An all-silver palette of plants in varying shapes, sizes and textures can create a dramatic border for your garden. An Ohio garden pro shows how to get the look.

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Silver tone garden plants
Credit: Nick McCullough

Ohio designer Nick McCullough's jaw dropped as he entered the Silver Garden at the conservatory of the legendary Longwood Gardens near Philadelphia.  Sculptural silver agaves and blankets of gray succulents set his design wheels in motion. He turned to his wife Allison and asked "Couldn't we translate this silver garden outdoors?"

While Allison is typically all in for Nick's garden change-ups at their modern farmhouse, she hesitated this time as he wanted to take over her beloved hydrangea border outside the back door. Graciously, she agreed to relocating them, and Nick converted the showcase space into a stunning silver border that even Allison loves.

"It's a great backdrop to show off the texture of these silver plants in big masses!" says Nick.

 "Throughout the day, we pass by and stop to take in the details," he adds. "In the morning, the dew glistens on the fuzzy senicio leaves. And in the evening, the dusty miller really lights up under a full moon. Plus, our kids can't stop touching the bunny-soft spurflower leaves."

Silver and gray tone plants
Credit: Nick McCullough

To create the border, Nick first assembled an all-silver palette of plants in varying shapes, sizes and textures. He explains silver plants have many adaptations to handle harsh environments like drying winds, searing temperatures and intense light.

"The space gets lots of morning sun and plenty of reflective heat from the black wall," says Nick.

Fortunately, the plants' silver coloring reflects heat. Others have adapted fuzzy leaves with tiny hairs that collect moisture from the air. And, several succulents are covered in a waxy coating to conserve water.

Dusty Miller plant
Dusty Miller
| Credit: Nick McCullough

Nick started with flats of Midwestern throwbacks like lacey dusty miller (above) and billowy 'Silver Mound' Artemesia.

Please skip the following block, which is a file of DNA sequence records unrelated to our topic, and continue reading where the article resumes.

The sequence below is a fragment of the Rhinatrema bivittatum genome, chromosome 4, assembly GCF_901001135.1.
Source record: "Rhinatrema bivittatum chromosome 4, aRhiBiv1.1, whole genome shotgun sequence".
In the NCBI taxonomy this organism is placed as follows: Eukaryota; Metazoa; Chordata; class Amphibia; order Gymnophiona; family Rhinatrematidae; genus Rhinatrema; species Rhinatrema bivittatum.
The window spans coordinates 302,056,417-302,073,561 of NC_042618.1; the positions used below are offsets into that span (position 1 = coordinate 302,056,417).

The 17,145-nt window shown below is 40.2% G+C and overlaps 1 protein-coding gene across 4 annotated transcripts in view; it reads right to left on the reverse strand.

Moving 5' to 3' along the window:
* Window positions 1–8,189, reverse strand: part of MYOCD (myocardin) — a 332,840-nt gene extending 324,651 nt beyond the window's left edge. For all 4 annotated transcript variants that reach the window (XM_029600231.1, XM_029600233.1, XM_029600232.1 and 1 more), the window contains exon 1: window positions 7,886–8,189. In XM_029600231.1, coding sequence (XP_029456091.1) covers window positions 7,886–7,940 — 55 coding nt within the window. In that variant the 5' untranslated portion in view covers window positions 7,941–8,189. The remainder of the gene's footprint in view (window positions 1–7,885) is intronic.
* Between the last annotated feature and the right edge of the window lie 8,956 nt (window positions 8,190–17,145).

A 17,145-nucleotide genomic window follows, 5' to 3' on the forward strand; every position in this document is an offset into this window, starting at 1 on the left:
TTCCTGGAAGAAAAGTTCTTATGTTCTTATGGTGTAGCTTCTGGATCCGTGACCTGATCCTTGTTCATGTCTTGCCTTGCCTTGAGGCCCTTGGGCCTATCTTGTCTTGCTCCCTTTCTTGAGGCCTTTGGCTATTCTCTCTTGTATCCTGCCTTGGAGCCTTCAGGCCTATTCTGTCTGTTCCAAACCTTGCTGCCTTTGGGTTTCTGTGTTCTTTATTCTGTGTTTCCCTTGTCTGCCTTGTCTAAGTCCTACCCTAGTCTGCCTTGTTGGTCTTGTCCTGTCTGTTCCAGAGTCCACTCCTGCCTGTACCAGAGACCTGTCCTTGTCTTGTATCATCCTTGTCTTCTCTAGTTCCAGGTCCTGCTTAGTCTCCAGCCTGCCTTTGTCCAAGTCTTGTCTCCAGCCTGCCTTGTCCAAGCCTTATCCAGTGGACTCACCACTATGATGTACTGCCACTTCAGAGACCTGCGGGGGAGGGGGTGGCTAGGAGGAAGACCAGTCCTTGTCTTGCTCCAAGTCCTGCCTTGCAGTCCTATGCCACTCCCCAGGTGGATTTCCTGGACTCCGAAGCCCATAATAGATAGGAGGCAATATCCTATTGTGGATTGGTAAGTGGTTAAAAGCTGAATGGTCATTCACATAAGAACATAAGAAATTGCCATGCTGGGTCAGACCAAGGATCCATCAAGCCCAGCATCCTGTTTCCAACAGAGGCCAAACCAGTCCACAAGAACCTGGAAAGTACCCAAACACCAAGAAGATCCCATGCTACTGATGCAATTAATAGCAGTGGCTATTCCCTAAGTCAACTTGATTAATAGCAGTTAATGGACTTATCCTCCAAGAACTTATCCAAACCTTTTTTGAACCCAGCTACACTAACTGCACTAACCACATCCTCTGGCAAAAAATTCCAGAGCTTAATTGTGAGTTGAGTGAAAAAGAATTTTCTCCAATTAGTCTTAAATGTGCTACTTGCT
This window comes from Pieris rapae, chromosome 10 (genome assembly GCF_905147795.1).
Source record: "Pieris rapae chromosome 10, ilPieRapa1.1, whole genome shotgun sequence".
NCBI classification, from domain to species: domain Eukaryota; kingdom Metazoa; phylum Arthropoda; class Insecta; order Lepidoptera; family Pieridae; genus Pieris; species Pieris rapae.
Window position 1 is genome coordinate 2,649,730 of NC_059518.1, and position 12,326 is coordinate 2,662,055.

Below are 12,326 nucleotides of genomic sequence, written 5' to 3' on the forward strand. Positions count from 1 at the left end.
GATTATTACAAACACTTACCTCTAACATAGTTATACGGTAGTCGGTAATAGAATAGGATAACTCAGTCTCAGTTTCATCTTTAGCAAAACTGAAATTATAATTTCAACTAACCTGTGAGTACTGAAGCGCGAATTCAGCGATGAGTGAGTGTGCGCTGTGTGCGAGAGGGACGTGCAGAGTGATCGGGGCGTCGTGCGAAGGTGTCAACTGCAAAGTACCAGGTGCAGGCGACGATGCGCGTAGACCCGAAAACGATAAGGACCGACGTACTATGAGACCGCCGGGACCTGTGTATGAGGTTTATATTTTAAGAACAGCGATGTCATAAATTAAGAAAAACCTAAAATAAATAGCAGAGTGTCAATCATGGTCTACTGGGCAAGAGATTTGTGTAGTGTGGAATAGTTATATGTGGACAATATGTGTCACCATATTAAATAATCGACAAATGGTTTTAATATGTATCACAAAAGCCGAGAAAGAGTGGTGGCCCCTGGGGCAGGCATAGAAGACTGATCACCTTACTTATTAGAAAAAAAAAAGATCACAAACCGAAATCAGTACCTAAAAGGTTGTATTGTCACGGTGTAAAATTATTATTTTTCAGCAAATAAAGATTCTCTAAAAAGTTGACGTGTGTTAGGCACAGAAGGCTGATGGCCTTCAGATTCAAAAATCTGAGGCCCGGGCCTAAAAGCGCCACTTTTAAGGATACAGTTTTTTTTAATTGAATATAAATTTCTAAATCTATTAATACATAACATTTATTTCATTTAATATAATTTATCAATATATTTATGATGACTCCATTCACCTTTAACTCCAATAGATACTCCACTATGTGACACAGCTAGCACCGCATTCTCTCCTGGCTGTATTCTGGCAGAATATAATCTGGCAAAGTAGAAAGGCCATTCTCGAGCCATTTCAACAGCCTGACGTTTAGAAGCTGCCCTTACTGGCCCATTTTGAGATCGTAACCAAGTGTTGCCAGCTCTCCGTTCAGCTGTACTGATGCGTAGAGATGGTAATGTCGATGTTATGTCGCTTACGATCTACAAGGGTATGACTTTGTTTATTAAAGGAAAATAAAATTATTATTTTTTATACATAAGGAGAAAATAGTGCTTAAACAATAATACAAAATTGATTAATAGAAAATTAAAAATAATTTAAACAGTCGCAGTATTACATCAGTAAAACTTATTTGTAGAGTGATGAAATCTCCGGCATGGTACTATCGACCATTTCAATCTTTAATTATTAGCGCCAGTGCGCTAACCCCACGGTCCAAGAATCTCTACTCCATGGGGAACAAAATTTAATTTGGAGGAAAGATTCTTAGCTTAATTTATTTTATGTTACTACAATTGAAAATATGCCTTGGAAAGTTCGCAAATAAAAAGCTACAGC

"Some of these annuals have been around forever," says McCullough. "I even remember my grandmother growing dusty miller."

‘Topsy Turvy’ Echeveria runyonii
‘Topsy Turvy’ Echeveria runyonii
| Credit: Denny Schrock

He also added silvery succulents that thrive in Ohio's hot summers. Try the rosette-like 'Topsy Turvy' Echeveria runyonii (above) with a blue-gray waxy coating.

Silvery plants
Credit: Nick McCullough

At the back of the border, he planted shrub-like silver spurflower (Plectranthus argentatus) with its fuzzy gray-green foliage. For vertical accents, he added the popular houseplant Sanseveria with its striking silvery patterns.  Blue chalksticks (Senicio serpens) in powdery blue were used as another, smaller vertical accent.

Silver tone plants
‘Angel Wings’ Senecio candicans (front center)
| Credit: Nick McCullough

'Angel Wings' Senecio candicans (front center) offers plenty of drama with its velvety soft texture, especially planted alongside leatherpetal (Graptopetalum paraguayense; front right) with its contrasting smaller, pale-green foliage. And licorice plant (Helichrysum petiolare; far right) adds another subtle dimension in blue green. For a sculpturesque focal point, Nick added century plant (Agave americana) in a metal urn.

Nick advises to start in May with small plants and arrange them in triangular patterns. Through the summer, watch these fast-growing plants take off and fill in the space. Avoid fertilizer, or the plants will flop. And remember to water twice a week with a hose. For more details, see Nick's Summer Silver Garden blog post.

Silver plants
Credit: Nick McCullough

Besides a border, Nick says the silver plant palette can easily translate to containers. Above right, Nick combined the 'Angel Wings' senicio (front) with 'Silver Falls' dichondra (trailing) and ghost ferns (back).

"Color isn't everything and often the absence of color draws us in to notice the details," says Nick.  He says the border makes him smile daily as he passes coming and going from work.

"Isn't that what gardening should be?" he says.